Wordsworth wrote of his visit to Tintern Abbey,
No poem of mine was composed under circumstances more pleasant for one to remember than this.
Certainly, the Romantic poet William Wordsworth illustrates in his poetry the definition of true Romantic feeling given by American writer Thomas Wolfe, "not the desire to escape life, but to prevent life from escaping you."
His poem about this visit is one of the most important short lyric works in England. For Wordsworth, Nature possesses a spiritual, even mystical quality. Wordsworth and his sister went to Tintern Abbey as a respite from the noisy city, and found solace and a more profound understanding of Nature. In Stanza 2, Wordsworth expresses the healing powers of Nature as it restores his spirit:
In hours of weariness, sensations sweet,
Felt in the blood, and felt along the heart,
And passing even into my purer mind
With tranquil restoration:—feelings too
Of unremembered pleasure;.... (ll. 27-31)
While there, Wordsworth has the experience of the Sublime, a realm beyond measurable experience and rational thought that arises from the awe-inspiring natural phenomena that lifts the burden of living from a person. In lines 93-96, Wordsworth expresses this connection of spirit with this higher realm as he feels
A presence that disturbs me with the joy
Of elevated thoughts; a sense of sublime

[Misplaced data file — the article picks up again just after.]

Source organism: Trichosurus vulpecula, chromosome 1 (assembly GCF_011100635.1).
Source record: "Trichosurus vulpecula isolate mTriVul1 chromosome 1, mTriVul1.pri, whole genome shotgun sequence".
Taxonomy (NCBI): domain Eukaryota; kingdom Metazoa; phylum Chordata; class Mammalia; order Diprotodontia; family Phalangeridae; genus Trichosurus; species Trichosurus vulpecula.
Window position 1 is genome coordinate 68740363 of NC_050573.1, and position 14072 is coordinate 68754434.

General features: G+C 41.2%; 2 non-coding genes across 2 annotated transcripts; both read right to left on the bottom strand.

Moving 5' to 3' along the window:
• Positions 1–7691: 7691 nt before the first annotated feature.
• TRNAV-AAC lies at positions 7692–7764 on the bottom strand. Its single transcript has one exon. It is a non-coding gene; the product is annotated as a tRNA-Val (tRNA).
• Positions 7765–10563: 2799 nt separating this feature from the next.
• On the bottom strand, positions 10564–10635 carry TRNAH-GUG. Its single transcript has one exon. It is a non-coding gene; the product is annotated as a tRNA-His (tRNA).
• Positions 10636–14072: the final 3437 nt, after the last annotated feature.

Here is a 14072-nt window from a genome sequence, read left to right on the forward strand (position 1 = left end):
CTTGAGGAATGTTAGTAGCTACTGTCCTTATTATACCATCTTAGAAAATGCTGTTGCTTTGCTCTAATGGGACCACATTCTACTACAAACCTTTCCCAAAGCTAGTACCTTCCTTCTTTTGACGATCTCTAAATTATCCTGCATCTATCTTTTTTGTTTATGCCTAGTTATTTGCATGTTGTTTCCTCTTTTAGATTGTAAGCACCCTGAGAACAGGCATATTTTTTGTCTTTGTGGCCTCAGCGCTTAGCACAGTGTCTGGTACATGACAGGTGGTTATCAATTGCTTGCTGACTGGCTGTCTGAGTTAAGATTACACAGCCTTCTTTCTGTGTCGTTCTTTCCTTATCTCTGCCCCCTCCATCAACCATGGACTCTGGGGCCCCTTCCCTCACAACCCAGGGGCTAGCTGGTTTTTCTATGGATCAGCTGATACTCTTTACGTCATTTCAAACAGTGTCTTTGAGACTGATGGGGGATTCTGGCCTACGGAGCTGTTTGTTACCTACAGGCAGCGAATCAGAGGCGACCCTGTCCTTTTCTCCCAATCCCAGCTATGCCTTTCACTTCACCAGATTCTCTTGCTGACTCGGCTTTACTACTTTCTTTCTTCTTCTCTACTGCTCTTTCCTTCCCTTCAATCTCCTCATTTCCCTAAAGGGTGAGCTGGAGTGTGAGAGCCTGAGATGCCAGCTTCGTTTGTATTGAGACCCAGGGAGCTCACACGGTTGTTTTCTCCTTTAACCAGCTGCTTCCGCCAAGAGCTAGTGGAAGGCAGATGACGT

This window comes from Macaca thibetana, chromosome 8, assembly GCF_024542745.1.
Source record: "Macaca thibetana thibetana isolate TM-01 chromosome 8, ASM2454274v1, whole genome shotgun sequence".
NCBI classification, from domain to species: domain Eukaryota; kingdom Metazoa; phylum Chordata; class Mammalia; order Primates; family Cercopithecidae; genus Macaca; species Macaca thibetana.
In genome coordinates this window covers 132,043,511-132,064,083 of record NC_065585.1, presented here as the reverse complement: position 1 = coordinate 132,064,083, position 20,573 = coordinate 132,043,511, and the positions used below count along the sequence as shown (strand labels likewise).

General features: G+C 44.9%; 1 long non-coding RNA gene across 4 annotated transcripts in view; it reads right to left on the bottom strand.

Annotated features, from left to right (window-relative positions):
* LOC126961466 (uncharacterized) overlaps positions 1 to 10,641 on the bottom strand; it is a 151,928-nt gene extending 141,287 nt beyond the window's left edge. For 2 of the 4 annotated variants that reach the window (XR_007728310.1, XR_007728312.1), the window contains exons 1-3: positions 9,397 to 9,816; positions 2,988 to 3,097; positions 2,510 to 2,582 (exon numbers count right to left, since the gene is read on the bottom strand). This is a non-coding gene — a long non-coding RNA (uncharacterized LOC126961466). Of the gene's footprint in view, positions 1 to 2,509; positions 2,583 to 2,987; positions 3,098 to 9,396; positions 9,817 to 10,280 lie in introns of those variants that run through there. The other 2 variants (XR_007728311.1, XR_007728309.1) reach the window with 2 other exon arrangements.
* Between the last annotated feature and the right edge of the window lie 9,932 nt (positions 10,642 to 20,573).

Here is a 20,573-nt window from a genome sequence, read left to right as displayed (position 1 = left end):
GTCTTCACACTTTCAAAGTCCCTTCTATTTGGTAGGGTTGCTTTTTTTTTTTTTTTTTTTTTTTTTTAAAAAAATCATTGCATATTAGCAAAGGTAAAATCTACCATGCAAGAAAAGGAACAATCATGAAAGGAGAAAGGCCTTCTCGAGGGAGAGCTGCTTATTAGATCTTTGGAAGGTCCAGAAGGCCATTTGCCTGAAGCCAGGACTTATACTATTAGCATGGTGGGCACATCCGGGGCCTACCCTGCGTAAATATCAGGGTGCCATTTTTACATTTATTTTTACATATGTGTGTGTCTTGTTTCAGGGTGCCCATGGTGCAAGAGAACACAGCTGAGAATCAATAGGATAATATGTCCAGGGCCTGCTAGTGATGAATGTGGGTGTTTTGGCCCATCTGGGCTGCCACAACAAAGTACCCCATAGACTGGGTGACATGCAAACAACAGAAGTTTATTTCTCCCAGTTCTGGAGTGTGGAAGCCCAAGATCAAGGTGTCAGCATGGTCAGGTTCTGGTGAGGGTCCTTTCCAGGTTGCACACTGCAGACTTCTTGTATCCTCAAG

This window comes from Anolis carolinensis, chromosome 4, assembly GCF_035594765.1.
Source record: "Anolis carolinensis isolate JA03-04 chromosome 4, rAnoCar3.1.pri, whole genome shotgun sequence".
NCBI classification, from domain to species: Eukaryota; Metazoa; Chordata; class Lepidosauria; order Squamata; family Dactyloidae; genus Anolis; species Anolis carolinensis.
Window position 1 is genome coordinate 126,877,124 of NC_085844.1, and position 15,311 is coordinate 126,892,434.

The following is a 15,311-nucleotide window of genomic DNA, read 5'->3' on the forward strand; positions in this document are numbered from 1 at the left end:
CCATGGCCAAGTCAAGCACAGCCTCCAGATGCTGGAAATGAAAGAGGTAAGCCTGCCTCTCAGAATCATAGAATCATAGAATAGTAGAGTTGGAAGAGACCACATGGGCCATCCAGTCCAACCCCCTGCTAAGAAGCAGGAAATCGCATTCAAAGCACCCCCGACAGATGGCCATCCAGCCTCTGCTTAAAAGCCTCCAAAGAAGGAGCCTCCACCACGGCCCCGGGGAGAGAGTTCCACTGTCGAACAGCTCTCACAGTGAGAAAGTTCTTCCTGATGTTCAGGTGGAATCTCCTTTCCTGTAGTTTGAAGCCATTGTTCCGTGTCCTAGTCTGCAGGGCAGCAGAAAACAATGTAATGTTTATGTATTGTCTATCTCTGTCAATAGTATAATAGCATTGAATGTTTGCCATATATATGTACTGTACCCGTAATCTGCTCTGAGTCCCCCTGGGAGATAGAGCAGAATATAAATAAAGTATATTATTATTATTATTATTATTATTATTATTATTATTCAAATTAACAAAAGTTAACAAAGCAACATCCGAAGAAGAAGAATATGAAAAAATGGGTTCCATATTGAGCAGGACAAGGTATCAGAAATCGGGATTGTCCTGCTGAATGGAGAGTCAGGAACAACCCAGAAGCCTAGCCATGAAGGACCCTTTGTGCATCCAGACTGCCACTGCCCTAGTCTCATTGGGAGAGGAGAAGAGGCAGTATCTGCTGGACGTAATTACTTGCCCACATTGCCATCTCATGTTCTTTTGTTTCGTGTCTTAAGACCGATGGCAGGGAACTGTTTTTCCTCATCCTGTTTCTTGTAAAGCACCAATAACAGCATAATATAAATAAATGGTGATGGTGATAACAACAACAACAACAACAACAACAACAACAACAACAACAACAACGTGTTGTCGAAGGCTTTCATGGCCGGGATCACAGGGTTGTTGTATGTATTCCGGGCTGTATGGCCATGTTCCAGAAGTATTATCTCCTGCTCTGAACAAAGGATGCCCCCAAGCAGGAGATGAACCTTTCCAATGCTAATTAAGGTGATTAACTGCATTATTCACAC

Of something far more deeply interfused,
Further, Wordsworth claims that he perceives in anture "the language of the sense," and finds Nature a "guide," or teacher that keeps him whole. In lines 113-114, he writes,
If I were not thus taught, should I the more
Suffer my genial spirits to decay;
Nature, Wordsworth writes "inform[s]/The mind that is within us," and elevates man's thoughts that protect him from the evil of the world and provide him with "deeper zeal" for life.
In his autobiographical "The Prelude," Wordsworth writes of his childhood experiences of nature as having provided him "a cheerful confidence in things to come" (ll 57-58), From these experiences, the poet learned and later, he reflects,
Nor, sedulous as I have been to trace
How Nature by extrinsic passion first
Peopled the mind with forms sublime or fair (ll 542-545)
Nature, too, has healing power for the poet:
I held unconscious intercourse with beauty
Old as creation, drinking in a pure
Organic pleasure from the silver wreaths
Of curling mist, or from the level plain (ll 561-564)
After describing many other experiences of his life, such as going off to Cambridge, Wordsworth returns to childhood memories where he regains his creative powers and spiritual energy. And, the final books of this Miltonic poem are celebrations of his revived imagination as well as expressions of gratitude to his sister and to Coleridge for their love and friendship which bolstered him.